Asset Protection & Medicaid Eligibility: Part 2, Single Individuals
When the need for long-term care arises, most people fear that they cannot afford to privately pay the cost of a skilled nursing facility, yet assume that they make too much money or have too many assets to qualify for long-term care Medicaid. Those with a few assets have often been told to “spend down” their assets (i.e. spend everything they have paying for care) and then apply for Medicaid.
Fortunately, there are a variety of Medicaid-approved techniques for preserving a portion of an individual’s assets, while simultaneously obtaining Medicaid eligibility. An effective asset protection plan avoids the need for this “spend down” of assets.
To qualify for long-term care Medicaid for a skilled nursing facility, the individual must have no more than $2000 in countable assets in his/her name. The individual’s monthly income must be less than the cost of the facility in which he or she will be receiving care.
Additionally, there is a five-year lookback period. If, during the five years preceding the filing of the Medicaid application, the individual has transferred any property out of his or her name without receiving fair market value in return, it is considered to be a gift and a penalty is assessed. The penalty is the length of time the individual must privately pay the facility before Medicaid benefits will begin. For every $6300 worth of assets that is transferred, a one month penalty is applied. This penalty period does not start to run until after the applicant is otherwise eligible for Medicaid.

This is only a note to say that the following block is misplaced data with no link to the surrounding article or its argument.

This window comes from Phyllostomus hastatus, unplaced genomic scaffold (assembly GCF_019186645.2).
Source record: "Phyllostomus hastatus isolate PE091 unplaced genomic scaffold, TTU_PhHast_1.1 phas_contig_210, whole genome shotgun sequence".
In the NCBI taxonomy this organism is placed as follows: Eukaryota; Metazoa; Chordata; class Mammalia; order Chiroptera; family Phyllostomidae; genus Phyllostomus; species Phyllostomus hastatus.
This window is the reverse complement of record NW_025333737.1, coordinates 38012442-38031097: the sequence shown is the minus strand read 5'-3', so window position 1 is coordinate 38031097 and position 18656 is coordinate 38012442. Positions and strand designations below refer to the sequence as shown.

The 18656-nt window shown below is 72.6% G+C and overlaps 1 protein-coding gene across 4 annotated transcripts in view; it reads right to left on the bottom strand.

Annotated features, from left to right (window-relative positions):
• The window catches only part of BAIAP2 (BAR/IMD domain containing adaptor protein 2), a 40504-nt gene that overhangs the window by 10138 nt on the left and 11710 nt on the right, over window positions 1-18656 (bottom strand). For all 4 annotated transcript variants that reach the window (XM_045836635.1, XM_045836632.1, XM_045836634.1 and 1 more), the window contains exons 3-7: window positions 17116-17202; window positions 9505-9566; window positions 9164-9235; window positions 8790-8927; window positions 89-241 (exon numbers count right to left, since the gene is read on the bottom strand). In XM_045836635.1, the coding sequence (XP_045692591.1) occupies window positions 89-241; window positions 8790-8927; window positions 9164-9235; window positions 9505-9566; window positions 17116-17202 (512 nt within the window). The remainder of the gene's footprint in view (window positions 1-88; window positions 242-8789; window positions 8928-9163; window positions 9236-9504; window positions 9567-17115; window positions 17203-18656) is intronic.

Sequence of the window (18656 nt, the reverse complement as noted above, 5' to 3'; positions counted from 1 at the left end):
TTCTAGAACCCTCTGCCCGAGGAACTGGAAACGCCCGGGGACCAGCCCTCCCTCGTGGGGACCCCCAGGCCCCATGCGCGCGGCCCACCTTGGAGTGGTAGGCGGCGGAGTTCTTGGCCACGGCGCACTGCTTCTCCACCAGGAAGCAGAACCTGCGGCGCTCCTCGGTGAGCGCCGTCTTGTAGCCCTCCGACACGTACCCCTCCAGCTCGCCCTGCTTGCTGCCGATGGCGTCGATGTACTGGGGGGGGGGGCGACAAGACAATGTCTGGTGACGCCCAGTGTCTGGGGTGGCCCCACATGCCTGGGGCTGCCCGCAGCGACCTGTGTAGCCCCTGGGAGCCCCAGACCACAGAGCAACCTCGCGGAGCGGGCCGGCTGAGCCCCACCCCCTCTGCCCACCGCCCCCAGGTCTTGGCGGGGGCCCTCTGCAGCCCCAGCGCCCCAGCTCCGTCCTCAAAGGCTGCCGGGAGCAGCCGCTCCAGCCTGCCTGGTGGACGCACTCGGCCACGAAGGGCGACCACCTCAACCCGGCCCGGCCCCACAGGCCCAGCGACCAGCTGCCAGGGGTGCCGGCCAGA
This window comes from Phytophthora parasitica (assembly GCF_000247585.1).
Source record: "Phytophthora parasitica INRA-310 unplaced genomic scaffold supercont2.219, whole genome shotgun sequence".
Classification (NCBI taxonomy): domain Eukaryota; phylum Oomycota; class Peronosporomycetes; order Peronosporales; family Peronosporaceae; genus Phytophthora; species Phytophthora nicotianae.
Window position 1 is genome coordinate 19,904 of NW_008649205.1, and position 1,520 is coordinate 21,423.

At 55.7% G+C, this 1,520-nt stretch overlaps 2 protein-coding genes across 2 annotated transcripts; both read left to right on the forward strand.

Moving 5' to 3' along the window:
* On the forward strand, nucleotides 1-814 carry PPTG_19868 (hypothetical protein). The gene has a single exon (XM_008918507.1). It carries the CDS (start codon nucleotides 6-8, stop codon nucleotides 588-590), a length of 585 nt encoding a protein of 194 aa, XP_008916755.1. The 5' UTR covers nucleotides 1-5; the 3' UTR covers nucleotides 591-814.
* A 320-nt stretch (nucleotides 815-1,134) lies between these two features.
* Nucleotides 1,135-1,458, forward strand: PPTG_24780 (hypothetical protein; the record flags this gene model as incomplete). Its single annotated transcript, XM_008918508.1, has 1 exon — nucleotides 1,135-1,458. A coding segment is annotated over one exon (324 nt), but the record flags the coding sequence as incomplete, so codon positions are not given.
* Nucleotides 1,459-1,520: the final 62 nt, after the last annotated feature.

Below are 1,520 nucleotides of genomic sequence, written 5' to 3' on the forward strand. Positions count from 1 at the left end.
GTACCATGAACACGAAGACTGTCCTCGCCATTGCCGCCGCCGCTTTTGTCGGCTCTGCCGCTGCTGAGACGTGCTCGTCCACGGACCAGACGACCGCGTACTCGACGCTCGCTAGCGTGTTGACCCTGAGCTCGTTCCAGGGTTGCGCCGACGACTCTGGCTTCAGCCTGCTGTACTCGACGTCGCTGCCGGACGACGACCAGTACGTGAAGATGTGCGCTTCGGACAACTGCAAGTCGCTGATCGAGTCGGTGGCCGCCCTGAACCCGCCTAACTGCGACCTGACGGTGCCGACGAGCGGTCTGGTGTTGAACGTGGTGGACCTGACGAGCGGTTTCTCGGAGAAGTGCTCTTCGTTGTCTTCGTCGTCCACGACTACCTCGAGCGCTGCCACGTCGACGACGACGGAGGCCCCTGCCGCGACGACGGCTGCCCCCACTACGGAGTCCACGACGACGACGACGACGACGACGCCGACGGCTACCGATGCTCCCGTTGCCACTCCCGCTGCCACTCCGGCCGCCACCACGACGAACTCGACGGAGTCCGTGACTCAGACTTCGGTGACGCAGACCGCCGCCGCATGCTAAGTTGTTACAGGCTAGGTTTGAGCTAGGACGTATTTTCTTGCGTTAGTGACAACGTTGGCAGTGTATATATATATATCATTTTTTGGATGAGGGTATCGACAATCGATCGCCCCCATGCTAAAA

Asset Protection Techniques
For most single individuals, it is possible to preserve 30%-50% of the Medicaid applicant’s assets, protect the home, and still qualify for Medicaid. Common techniques include: purchasing exempt assets, paying Medicaid-allowable expenses, engaging in a combination gifting/loaning strategy, and utilizing a special deed for ownership of the primary residence.
Purchasing Exempt Assets